Curiosity is one of our most fundamental biological drives and it is important for many things we do in our everyday life. Imagine for example that you hear your phone beep in your pocket. Probably, you will feel the urge to check the message right away, even though the message itself likely doesn’t give you a direct reward.
In dit onderzoek bestudeerden we hoe motivatie ons gedrag aanstuurt zonder dat we dat altijd in de gaten hebben. We zijn namelijk geneigd om actie te ondernemen wanneer we belonende/positieve uitkomsten verwachten, terwijl we juist sterk geneigd zijn om ons in te houden wanneer we vervelende/negatieve uitkomsten verwachten en deze willen vermijden. Meestal helpen deze automatische neigingen ons met het maken van goede keuzes. Maar ons gedrag is niet volledig automatisch; we kunnen ook onze eerdere ervaringen gebruiken om van te leren. Zouden we dan ook verschillend leren van positieve en negatieve uitkomsten?
Pathological gamblers have a stronger brain reaction to so-called near-miss events: losing events that come very close to a win. Neuroscientists of the Donders Institute at Radboud University show this in fMRI scans of twenty-two pathological gamblers and just as many healthy controls. The scientific journal Neuropsychopharmacology published their results last week.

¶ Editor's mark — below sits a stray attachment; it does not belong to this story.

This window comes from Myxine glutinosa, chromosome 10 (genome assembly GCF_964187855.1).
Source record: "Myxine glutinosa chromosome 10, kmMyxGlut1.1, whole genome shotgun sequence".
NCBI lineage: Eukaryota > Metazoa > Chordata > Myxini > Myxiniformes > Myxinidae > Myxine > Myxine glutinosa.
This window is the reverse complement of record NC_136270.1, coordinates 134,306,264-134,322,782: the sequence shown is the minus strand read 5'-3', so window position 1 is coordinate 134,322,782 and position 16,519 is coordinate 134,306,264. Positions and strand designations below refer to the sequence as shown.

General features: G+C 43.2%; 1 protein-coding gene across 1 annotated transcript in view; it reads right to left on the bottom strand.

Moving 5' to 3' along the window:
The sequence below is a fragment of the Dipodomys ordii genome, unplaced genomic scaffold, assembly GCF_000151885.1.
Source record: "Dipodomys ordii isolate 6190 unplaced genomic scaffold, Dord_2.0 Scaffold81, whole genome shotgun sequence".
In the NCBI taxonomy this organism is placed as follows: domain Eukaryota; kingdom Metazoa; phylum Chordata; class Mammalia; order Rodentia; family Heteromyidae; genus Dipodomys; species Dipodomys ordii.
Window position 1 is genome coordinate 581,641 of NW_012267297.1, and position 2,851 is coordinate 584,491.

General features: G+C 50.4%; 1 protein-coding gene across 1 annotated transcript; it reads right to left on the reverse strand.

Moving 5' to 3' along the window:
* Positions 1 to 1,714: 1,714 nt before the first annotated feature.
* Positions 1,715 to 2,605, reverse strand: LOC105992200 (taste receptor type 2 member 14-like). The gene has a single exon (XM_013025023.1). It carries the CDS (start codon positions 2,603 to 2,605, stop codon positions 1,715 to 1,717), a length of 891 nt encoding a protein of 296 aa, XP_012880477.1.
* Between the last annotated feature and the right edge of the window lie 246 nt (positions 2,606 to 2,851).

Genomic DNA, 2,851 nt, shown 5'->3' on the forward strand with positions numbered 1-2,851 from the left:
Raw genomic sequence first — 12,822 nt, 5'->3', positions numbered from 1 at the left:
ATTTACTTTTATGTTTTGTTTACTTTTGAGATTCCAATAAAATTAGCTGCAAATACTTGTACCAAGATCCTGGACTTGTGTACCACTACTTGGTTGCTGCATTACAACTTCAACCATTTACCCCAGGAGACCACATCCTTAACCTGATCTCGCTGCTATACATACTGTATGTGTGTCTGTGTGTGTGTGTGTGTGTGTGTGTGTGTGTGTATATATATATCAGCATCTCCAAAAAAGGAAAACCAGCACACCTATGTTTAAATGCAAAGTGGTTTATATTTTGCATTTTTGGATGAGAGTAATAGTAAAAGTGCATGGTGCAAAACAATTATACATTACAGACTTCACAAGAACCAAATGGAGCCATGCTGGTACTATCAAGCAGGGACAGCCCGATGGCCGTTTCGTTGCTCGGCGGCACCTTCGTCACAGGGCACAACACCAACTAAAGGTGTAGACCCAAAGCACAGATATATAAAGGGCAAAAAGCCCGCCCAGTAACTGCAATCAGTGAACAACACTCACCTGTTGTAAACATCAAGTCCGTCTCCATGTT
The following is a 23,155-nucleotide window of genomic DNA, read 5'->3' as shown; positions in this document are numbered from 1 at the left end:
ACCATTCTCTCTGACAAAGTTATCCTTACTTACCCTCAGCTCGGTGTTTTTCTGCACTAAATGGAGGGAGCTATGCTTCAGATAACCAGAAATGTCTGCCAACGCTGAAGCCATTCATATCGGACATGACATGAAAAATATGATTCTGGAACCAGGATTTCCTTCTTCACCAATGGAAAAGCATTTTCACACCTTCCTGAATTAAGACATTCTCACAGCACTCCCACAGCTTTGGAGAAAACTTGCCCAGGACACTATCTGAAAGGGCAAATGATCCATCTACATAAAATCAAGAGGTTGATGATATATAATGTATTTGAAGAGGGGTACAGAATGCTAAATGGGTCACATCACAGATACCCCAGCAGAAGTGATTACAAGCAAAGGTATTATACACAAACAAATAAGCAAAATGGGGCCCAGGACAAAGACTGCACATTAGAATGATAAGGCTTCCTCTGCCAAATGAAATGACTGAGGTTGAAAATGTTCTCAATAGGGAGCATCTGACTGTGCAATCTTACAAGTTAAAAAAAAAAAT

Patients with attention deficit hyperactivity disorder (ADHD) can be quite impulsive, restless and easily distracted. In short, they often have difficulty controlling their behavior. Diminished behavioural control can result in problems at work or in someone’s social life. Although patients with ADHD often find it hard to focus at work, some can spend hours playing computer games without facing distraction. In other words, patients with ADHD appear able to control their behavior much better when they are doing something enjoyable or rewarding rather than boring.
Managers often get exorbitant bonuses if they do well for the company. But does a promised bonus actually help people to perform better? We now know from our research described in Psychological Science that not everyone's performance will increase when a reward is anticipated.
Recently I went to the annual meeting of the Society for Neuroscience, in San Diego, California. This meeting, which takes place once a year, is a great opportunity for neuroscientists all around the world to exchange their ideas and share the progress of their research. Try the picture the scene: 30 000 researchers from more than 70 countries, all gathering in a 50 000 m² convention center for 5 days, and giving more than 16 000 scientific presentations. It was my first time there, and the word that best describes it is overwhelming!!